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3. Popular sampling rates.

Some sampling rates are more popular than others, for various reasons. Some recording hardware is restricted to (approximations of) some of these rates, some playback hardware has direct support for some. The popularity of divisors of common rates can be explained by the simplicity of clock frequency dividing circuits :-).

Samples/sec     Description

5500            One fourth of the Mac sampling rate (rarely seen).

7333            One third of the Mac sampling rate (rarely seen).

8000            Exactly 8000 samples/sec is a telephony standard that
                goes together with u-law (and also A-law) encoding.
                Some systems use an slightly different rate; in
                particular, the NeXT workstation uses 8012.8210513,
                apparently the rate used by Telco CODECs.

11 k            Either 11025, a quarter of the CD sampling rate,
                or half the Mac sampling rate (perhaps the most
                popular rate on the Mac).

16000           Used by the G.722 compression standard.

18.9 k          CD-ROM/XA standard.

22 k            Either 22050, half the CD sampling rate, or the Mac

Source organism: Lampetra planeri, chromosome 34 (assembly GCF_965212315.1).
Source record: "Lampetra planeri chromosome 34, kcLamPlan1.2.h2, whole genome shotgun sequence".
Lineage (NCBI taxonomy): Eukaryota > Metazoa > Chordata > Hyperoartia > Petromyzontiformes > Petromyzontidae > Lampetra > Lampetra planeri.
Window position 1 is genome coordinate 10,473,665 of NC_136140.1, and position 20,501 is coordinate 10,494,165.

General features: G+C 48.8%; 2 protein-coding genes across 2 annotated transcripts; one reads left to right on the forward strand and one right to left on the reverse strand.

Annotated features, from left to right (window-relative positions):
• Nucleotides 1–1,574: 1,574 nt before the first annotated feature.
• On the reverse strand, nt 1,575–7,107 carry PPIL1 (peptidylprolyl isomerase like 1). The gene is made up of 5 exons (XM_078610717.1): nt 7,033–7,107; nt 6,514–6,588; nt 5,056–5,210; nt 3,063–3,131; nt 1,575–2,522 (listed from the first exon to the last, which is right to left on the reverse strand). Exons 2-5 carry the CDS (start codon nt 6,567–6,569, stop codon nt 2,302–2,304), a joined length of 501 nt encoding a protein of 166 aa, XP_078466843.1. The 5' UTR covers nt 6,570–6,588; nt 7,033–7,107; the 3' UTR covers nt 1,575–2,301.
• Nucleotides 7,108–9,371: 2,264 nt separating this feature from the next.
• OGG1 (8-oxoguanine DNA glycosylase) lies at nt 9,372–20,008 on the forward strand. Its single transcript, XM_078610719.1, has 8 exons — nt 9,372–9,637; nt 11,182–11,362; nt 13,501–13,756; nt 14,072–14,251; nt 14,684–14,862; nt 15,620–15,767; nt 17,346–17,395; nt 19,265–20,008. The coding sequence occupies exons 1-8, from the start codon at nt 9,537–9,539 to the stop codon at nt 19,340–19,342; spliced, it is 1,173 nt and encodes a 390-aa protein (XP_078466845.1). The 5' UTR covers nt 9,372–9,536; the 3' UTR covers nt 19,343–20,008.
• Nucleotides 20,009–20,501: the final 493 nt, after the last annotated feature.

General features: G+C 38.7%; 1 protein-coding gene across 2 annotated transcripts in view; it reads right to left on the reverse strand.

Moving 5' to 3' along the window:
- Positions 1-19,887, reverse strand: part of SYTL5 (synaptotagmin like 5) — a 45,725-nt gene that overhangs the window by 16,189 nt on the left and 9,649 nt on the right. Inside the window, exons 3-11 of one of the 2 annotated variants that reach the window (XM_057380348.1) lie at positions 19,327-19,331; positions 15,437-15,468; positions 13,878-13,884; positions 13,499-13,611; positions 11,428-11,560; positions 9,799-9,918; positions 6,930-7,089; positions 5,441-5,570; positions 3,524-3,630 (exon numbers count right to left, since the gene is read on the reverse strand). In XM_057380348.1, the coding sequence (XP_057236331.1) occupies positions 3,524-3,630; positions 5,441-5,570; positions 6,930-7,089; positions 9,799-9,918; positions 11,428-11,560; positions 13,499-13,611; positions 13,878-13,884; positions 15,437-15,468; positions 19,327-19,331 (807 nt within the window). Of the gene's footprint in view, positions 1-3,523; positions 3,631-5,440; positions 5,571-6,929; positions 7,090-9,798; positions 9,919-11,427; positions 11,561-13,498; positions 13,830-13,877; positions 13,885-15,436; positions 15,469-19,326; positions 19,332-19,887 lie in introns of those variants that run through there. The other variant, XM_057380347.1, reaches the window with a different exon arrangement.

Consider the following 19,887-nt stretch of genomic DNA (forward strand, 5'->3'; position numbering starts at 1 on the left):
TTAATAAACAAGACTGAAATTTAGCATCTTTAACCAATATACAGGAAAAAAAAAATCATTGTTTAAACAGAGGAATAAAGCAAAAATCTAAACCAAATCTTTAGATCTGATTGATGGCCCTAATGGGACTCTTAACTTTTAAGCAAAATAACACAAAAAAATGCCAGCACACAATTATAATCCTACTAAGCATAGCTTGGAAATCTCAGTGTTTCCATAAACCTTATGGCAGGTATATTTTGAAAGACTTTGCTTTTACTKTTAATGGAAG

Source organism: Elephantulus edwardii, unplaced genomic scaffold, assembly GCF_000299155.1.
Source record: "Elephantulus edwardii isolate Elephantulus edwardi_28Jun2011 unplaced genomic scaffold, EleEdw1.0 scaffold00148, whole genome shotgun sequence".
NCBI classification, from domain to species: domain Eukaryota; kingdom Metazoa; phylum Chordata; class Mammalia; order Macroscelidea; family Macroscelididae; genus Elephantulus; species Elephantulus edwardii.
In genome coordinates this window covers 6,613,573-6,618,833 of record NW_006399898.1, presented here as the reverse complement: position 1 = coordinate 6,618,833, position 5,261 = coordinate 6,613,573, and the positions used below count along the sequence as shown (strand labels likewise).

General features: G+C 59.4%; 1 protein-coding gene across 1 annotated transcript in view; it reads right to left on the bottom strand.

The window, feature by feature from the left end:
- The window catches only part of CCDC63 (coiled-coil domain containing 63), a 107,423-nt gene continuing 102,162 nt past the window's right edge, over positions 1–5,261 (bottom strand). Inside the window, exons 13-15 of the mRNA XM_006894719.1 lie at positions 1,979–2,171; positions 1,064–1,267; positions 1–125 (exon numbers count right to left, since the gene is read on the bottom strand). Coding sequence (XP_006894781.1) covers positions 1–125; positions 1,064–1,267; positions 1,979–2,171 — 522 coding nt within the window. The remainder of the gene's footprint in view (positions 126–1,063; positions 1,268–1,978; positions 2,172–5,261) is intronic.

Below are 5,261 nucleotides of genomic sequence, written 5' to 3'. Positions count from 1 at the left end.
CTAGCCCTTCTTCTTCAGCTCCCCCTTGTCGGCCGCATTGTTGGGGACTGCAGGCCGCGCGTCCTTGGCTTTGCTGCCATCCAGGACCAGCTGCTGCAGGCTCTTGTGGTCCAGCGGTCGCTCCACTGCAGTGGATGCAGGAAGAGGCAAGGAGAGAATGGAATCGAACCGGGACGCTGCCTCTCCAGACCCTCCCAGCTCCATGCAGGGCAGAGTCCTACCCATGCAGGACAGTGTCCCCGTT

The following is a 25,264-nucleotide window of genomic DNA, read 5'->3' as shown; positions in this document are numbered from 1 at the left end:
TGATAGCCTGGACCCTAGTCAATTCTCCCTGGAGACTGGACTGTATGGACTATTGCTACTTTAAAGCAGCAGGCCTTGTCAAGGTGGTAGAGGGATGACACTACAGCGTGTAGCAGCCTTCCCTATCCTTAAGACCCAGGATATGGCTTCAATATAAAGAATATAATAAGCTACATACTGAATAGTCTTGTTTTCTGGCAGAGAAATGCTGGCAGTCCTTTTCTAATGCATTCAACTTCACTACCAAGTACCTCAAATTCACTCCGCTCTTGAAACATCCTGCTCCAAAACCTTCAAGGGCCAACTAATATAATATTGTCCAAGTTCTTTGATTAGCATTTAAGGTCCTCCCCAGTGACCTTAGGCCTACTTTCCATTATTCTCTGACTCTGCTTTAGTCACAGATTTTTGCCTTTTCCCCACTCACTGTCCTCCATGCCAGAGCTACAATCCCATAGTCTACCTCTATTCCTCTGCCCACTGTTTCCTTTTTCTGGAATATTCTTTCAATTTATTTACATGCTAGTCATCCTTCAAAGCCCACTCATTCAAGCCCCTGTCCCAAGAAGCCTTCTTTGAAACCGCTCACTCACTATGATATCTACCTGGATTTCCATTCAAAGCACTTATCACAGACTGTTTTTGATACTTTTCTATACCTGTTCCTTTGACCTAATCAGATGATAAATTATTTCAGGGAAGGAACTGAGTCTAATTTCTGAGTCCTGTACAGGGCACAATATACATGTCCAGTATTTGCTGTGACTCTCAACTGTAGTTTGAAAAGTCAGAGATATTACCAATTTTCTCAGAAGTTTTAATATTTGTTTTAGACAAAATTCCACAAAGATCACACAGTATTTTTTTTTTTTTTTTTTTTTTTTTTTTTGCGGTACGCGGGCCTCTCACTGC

rate; the latter is precisely 22254.545454545454 but
                usually misquoted as 22000.  (Historical note:
                22254.5454... was the horizontal scan rate of the
                original 128k Mac.)

32000           Used in digital radio, NICAM (Nearly Instantaneous
                Compandable Audio Matrix [IBA/BREMA/BBC]) and other
                TV work, at least in the UK; also long play DAT and
                Japanese HDTV.

37.8 k          CD-ROM/XA standard for higher quality.

44056           This weird rate is used by professional audio
                equipment to fit an integral number of samples in a
                video frame.

44100           The CD sampling rate.  (DAT players recording
                digitally from CD also use this rate.)

48000           The DAT (Digital Audio Tape) sampling rate for
                domestic use.

While professional musicians disagree, most people don't have a problem if recorded sound is played at a slightly different rate, say, 1-2%. On the other hand, if recorded data is being fed into a playback device in real time (say, over a network), even the smallest difference in sampling rate can frustrate the buffering scheme used.

There may be an emerging tendency to standardize on only a few sampling rates and encoding styles, even if the file formats may differ. The suggested rates and styles are:

    rate (samp/sec) style           mono/stereo

    8000  8-bit     u-law  mono
    22050 8-bit     linear unsigned mono and stereo
    44100 16-bit    linear signed   mono and stereo


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